April 25, 2016
2491 FRANCE (Île-de-France) - Conciergerie and Pont au Change - part of Paris, Banks of the Seine (UNESCO WHS)
The Conciergerie is a former prison, located on the west of the Île de la Cité (Island of the City) presently mostly used for law courts. It was part of the Palais de la Cité, originally the site of a Merovingian palace, which was the seat of the Kings of France from the 10th to the 14th centuries. Charles V abandoned the palace in 1358, moving across the river to the Louvre. The palace continued to serve an administrative function and still included the chancellery and French Parliament.
In the king's absence, he appointed a concierge to hold command of the palace. In 1391, part of the building was converted for use as a prison and took its name from the ruling office. Three towers survive from the medieval Conciergerie: the Caesar Tower, named in honor of the Roman Emperors; the Silver Tower, named for its alleged use as the store for the royal treasure; and the Bonbec (good beak) Tower, named for the torture chamber that it housed, in which victims were encouraged to "sing".
Despite lasting only ten months, the Reign of Terror (September 1793-July 1794) had a profound impact on France. More than 40,000 people died from execution and imprisonment, and France would not be a republic again for nearly half a century. The Conciergerie prison, also known as the "antechamber to the guillotine", became the central penitentiary of a network of prisons throughout Paris, and was the final stop of over 2,700 people, who were summarily executed by guillotine.
Famous prisoners include Queen Marie Antoinette, poet André Chénier, Charlotte Corday, Madame Élisabeth, Madame du Barry and the 21 Girondins, purged at the beginning of the Terror. Georges Danton later awaited his execution here, and, during the Thermidorian Reaction, Robespierre himself was interned for a short time before his execution. After the Restoration of the Bourbons, it continued to be used as a prison for high-value prisoners, most notably the future Napoleon III.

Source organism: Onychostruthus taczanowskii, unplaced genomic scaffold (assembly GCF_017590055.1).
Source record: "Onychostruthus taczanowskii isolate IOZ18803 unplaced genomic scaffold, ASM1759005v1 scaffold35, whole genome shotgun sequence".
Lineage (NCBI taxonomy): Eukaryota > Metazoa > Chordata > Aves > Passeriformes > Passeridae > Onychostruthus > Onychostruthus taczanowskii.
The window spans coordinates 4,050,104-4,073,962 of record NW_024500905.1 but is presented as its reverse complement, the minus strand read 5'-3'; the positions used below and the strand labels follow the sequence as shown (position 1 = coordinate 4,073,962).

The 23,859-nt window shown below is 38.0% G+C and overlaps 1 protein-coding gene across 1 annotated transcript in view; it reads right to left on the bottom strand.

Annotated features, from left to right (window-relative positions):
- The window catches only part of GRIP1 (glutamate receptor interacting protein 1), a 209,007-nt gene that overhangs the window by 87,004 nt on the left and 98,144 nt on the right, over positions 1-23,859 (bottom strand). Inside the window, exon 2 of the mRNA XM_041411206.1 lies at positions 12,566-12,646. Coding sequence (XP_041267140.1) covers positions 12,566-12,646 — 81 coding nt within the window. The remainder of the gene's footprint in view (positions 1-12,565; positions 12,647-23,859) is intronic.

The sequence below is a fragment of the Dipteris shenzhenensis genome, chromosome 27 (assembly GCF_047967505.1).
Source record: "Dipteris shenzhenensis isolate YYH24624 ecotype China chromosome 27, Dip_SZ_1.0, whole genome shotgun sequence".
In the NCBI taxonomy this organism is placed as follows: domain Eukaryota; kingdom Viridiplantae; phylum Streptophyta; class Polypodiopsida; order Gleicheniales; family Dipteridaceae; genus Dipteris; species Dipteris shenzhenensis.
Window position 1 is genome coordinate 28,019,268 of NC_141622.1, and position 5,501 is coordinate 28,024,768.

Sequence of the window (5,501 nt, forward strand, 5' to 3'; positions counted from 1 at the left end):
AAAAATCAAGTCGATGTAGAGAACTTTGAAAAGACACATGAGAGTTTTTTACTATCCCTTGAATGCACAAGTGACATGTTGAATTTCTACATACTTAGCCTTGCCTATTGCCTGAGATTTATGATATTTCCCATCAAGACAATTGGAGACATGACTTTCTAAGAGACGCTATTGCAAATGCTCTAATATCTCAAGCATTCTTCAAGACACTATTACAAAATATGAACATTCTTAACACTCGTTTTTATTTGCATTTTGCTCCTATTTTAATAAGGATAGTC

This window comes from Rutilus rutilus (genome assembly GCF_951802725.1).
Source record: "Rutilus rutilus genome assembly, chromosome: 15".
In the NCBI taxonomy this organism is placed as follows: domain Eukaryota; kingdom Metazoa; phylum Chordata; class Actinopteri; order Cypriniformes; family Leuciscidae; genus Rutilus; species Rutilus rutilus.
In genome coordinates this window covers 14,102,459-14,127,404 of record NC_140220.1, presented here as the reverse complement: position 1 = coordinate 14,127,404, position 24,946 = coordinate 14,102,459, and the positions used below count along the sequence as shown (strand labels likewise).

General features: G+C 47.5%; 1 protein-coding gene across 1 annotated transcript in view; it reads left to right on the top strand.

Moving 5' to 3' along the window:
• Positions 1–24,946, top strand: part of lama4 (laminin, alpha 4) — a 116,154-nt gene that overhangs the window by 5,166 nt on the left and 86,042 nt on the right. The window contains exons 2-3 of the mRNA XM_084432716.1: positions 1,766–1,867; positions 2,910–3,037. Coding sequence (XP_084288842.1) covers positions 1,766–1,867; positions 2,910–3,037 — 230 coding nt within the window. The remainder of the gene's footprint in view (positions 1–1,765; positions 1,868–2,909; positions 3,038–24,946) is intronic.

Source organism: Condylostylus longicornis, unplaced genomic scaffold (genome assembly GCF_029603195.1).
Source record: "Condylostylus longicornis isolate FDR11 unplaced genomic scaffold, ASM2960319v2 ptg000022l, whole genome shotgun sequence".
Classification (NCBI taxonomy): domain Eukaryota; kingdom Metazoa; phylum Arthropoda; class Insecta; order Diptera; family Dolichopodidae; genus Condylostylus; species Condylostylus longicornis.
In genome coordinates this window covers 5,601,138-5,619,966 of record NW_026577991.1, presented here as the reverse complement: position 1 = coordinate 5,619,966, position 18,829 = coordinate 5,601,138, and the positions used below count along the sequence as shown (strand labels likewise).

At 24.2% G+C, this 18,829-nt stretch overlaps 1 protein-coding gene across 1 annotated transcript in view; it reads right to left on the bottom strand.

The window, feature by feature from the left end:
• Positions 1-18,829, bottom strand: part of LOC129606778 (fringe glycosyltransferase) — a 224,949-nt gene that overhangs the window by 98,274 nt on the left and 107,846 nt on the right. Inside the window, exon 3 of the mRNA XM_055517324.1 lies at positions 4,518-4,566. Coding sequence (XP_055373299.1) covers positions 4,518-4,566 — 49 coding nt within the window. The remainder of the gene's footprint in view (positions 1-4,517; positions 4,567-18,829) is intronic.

The Conciergerie underwent major rebuilding in the mid-19th century, totally altering their external appearance, and was decommissioned in 1914. It is today a popular tourist attraction, although only a relatively small part of the building is open to public access; much of it is still used for the Paris law courts. The Pont au Change, constructed from 1858 to 1860, connects the Île de la Cité from the Palais de Justice and the Conciergerie, to the Right Bank, at the Place du Châtelet.
The Conciergerie and the Pont au Change are part of the UNESCO World Heritage Site Paris, Banks of the Seine, about which I wrote here.
About the stamp
The stamps are the same blue Marianne et l'Europe, about which I wrote here.
Conciergerie - Wikipedia
Pont au Change - Wikipedia
Sender: Marius Vasilescu
Sent from Paris (France), on 31.05.2012